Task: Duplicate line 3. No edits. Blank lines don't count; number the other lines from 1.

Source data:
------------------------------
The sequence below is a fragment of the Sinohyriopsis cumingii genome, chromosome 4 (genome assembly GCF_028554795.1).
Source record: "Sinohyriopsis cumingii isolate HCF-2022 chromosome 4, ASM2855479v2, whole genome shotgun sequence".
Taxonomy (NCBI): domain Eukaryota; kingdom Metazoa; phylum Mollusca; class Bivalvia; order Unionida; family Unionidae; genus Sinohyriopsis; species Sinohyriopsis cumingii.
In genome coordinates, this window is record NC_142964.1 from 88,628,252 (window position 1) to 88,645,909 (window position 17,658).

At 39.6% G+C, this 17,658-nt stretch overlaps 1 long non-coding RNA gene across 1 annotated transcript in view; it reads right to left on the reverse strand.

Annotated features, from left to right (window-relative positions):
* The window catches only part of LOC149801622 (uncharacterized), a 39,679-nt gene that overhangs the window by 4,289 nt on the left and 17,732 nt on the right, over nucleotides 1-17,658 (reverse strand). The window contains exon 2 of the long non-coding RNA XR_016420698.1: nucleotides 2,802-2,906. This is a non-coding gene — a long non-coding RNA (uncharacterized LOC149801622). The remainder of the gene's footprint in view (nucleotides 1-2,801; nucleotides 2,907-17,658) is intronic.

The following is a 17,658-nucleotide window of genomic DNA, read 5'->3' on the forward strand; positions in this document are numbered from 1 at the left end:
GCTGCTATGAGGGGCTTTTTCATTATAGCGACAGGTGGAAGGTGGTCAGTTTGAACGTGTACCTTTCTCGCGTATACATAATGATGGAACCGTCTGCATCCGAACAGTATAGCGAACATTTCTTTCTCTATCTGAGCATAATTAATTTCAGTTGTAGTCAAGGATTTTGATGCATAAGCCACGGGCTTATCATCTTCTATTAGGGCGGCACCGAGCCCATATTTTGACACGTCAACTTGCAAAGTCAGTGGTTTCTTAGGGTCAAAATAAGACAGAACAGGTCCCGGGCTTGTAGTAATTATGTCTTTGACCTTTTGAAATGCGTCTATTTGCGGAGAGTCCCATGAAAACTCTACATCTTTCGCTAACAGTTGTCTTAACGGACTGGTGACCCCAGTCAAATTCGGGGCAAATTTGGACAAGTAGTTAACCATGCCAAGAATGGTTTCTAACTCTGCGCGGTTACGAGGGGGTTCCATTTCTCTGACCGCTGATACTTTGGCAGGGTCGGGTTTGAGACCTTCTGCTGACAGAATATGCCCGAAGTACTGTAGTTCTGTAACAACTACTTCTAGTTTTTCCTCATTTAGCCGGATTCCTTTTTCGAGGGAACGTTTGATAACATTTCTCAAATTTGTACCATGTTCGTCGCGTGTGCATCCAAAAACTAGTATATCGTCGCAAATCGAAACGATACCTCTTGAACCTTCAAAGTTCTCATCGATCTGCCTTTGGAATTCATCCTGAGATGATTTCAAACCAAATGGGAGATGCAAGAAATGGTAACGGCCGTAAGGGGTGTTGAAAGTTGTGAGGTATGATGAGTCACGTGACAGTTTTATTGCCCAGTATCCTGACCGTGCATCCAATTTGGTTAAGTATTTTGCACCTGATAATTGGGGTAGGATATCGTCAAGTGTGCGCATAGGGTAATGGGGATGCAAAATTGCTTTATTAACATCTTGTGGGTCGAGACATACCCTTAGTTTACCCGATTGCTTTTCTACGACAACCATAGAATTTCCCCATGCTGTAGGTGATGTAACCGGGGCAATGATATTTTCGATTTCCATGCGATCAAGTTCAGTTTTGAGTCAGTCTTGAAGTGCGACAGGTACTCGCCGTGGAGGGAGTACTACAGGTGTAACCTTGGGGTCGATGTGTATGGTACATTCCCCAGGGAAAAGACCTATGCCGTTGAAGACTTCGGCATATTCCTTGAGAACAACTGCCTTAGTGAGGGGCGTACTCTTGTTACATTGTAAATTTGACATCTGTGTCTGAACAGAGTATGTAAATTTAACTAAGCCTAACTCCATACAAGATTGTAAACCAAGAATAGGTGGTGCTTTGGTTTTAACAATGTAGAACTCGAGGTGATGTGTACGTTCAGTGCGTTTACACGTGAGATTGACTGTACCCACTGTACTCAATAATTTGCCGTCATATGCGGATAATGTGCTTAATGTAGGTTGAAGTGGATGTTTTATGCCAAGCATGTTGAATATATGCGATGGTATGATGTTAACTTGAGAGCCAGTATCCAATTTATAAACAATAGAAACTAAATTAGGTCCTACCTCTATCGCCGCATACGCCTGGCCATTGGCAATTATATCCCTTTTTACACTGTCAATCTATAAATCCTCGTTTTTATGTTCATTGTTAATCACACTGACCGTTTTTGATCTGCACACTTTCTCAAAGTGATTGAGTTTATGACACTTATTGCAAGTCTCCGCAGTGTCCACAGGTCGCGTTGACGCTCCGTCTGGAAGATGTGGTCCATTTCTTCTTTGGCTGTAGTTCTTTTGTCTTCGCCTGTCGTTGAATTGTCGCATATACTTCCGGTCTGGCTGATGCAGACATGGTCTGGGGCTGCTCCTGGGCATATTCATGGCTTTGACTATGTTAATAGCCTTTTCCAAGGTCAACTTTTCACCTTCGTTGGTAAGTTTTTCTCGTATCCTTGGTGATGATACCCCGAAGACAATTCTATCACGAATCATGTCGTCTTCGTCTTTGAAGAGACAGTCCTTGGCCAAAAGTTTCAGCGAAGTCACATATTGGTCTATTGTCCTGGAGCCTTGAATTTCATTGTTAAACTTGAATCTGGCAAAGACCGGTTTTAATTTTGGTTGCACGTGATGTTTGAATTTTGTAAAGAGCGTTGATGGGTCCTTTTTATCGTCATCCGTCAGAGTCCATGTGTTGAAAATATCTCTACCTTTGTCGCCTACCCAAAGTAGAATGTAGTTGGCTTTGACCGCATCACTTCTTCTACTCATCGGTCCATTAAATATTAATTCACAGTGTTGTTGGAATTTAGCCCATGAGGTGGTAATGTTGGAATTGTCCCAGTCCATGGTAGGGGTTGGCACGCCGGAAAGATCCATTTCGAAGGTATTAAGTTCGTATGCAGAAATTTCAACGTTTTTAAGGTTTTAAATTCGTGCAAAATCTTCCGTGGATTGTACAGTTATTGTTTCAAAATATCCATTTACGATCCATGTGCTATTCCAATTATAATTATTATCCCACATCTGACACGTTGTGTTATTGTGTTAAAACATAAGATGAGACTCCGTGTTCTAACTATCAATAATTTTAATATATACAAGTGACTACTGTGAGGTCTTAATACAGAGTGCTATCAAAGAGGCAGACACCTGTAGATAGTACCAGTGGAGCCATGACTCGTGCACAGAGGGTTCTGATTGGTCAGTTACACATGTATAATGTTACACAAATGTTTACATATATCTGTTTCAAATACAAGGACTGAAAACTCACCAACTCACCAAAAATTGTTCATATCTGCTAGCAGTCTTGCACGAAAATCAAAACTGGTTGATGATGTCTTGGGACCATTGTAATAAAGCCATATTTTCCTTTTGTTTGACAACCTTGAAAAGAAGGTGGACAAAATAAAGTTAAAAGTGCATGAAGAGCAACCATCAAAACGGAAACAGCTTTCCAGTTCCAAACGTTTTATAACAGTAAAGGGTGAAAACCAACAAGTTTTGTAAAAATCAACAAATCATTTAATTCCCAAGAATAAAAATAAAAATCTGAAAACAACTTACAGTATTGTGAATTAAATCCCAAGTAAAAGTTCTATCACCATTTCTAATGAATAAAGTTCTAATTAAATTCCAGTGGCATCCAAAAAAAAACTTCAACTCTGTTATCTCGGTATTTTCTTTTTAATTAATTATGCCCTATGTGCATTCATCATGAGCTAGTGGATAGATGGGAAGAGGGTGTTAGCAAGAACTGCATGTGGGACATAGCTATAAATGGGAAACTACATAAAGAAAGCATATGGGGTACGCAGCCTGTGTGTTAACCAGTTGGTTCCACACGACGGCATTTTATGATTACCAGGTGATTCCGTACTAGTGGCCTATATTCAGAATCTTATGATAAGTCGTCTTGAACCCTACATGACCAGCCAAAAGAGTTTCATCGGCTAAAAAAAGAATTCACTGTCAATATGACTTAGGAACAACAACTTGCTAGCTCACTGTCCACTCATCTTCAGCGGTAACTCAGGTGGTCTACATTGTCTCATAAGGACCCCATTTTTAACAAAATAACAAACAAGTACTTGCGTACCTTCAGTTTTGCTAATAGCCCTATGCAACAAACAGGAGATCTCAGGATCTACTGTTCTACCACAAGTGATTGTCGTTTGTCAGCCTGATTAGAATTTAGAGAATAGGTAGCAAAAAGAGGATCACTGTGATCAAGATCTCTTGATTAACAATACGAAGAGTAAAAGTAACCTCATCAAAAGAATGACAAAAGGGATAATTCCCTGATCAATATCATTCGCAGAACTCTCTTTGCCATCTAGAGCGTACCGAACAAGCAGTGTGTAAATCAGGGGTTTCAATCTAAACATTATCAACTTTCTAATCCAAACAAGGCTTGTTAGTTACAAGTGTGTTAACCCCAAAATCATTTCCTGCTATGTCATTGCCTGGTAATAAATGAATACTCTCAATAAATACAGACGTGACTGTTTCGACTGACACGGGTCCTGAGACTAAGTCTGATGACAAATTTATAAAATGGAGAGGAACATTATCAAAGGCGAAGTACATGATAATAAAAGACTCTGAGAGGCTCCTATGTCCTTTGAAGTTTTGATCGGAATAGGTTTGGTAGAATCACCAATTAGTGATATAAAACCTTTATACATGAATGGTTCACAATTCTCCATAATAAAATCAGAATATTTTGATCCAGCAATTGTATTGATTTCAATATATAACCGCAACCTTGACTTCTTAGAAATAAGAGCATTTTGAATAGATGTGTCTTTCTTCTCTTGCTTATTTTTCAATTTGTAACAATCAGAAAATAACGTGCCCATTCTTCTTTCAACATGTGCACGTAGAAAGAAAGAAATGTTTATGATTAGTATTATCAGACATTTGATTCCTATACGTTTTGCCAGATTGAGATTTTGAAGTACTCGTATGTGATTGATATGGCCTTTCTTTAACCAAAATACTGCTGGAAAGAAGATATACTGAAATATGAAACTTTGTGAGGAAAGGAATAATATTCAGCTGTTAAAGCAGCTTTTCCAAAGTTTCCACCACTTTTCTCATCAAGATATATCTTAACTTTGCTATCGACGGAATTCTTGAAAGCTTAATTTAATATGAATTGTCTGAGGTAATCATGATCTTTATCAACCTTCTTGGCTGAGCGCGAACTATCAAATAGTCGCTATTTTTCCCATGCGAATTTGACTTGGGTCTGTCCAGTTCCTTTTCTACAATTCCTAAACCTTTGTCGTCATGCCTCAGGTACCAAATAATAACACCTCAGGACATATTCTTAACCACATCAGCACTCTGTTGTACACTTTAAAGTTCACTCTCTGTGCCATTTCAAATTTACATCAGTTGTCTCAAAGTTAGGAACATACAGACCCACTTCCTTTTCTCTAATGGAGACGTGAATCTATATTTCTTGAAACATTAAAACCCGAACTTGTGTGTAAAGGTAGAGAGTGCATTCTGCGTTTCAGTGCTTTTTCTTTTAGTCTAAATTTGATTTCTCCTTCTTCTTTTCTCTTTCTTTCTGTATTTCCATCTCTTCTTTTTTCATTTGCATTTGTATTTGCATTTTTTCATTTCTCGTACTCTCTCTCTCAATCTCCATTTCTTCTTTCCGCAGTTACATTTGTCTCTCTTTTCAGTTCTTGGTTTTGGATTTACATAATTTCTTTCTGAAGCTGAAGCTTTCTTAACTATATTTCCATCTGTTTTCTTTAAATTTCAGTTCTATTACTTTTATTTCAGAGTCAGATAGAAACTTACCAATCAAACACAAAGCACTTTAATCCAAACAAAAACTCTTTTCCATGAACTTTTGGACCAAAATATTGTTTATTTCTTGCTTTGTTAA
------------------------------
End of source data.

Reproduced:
Taxonomy (NCBI): domain Eukaryota; kingdom Metazoa; phylum Mollusca; class Bivalvia; order Unionida; family Unionidae; genus Sinohyriopsis; species Sinohyriopsis cumingii.